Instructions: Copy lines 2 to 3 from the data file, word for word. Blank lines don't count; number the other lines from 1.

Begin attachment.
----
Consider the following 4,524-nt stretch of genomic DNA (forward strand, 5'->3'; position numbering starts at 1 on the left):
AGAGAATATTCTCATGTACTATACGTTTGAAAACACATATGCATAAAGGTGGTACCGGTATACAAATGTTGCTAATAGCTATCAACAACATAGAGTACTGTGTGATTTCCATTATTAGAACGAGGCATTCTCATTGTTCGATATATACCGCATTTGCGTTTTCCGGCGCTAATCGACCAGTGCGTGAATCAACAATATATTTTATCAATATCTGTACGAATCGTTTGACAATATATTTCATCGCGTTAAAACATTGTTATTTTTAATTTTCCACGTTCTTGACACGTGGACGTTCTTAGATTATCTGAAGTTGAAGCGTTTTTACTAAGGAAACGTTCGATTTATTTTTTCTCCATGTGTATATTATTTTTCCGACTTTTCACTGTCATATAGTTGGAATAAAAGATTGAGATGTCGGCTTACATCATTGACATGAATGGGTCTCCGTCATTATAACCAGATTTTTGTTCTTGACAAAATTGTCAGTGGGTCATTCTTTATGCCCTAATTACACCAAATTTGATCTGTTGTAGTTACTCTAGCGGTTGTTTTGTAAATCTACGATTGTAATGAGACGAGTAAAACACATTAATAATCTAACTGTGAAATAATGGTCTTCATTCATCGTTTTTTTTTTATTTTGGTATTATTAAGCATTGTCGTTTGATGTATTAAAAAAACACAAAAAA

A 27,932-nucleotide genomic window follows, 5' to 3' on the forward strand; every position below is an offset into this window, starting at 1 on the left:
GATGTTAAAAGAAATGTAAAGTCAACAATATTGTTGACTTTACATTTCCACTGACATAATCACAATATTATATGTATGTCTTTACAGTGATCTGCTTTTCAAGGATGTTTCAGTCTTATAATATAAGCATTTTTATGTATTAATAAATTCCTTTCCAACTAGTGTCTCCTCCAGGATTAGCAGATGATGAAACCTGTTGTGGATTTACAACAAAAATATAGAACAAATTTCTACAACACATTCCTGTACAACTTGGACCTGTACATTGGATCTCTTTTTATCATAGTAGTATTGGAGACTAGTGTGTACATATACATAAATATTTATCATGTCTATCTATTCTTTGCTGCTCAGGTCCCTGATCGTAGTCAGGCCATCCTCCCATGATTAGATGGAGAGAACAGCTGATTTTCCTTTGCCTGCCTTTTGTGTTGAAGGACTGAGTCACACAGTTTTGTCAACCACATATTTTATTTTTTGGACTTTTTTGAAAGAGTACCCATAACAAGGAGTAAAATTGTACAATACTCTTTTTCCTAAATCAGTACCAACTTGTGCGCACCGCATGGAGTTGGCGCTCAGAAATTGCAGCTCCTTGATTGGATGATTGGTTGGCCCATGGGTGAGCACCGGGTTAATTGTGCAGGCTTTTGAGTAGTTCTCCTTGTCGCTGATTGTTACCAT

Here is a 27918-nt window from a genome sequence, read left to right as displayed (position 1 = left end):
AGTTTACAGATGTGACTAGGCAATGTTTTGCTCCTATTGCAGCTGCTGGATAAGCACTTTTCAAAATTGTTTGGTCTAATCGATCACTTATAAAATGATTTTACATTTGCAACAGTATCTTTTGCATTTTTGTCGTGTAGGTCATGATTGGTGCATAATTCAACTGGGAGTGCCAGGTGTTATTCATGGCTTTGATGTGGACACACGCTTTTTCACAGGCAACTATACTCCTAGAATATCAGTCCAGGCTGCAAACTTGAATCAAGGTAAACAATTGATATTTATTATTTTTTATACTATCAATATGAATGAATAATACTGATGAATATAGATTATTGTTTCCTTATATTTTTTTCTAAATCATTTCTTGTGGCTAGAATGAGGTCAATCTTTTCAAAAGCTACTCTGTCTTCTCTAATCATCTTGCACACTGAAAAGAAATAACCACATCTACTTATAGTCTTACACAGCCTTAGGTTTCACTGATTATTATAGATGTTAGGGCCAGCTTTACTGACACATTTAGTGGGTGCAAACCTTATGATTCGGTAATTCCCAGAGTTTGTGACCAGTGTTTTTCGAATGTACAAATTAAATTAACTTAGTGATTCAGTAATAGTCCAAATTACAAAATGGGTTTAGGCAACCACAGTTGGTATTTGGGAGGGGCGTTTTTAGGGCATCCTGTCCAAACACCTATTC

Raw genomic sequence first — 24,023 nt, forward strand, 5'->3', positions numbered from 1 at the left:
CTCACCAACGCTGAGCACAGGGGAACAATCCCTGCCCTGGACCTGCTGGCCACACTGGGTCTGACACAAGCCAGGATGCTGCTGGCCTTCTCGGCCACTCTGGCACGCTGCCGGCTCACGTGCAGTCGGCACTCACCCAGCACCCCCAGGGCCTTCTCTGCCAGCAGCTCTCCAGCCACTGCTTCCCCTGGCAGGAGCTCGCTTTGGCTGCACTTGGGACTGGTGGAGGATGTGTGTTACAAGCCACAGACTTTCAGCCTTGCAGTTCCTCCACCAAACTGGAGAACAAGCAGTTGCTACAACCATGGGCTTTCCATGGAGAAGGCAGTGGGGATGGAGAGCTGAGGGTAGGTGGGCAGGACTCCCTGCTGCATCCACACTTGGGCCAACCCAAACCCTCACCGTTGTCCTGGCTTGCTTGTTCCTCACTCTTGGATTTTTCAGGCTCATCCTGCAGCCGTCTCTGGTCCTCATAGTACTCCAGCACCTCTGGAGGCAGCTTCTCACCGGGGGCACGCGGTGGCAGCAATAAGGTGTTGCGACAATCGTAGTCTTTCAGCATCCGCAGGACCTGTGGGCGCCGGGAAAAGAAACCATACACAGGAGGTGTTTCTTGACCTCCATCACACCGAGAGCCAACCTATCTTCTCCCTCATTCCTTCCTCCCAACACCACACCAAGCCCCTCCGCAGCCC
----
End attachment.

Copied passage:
AGAGAATATTCTCATGTACTATACGTTTGAAAACACATATGCATAAAGGTGGTACCGGTATACAAATGTTGCTAATAGCTATCAACAACATAGAGTACTGTGTGATTTCCATTATTAGAACGAGGCATTCTCATTGTTCGATATATACCGCATTTGCGTTTTCCGGCGCTAATCGACCAGTGCGTGAATCAACAATATATTTTATCAATATCTGTACGAATCGTTTGACAATATATTTCATCGCGTTAAAACATTGTTATTTTTAATTTTCCACGTTCTTGACACGTGGACGTTCTTAGATTATCTGAAGTTGAAGCGTTTTTACTAAGGAAACGTTCGATTTATTTTTTCTCCATGTGTATATTATTTTTCCGACTTTTCACTGTCATATAGTTGGAATAAAAGATTGAGATGTCGGCTTACATCATTGACATGAATGGGTCTCCGTCATTATAACCAGATTTTTGTTCTTGACAAAATTGTCAGTGGGTCATTCTTTATGCCCTAATTACACCAAATTTGATCTGTTGTAGTTACTCTAGCGGTTGTTTTGTAAATCTACGATTGTAATGAGACGAGTAAAACACATTAATAATCTAACTGTGAAATAATGGTCTTCATTCATCGTTTTTTTTTTATTTTGGTATTATTAAGCATTGTCGTTTGATGTATTAAAAAAACACAAAAAA

A 27,932-nucleotide genomic window follows, 5' to 3' on the forward strand; every position below is an offset into this window, starting at 1 on the left: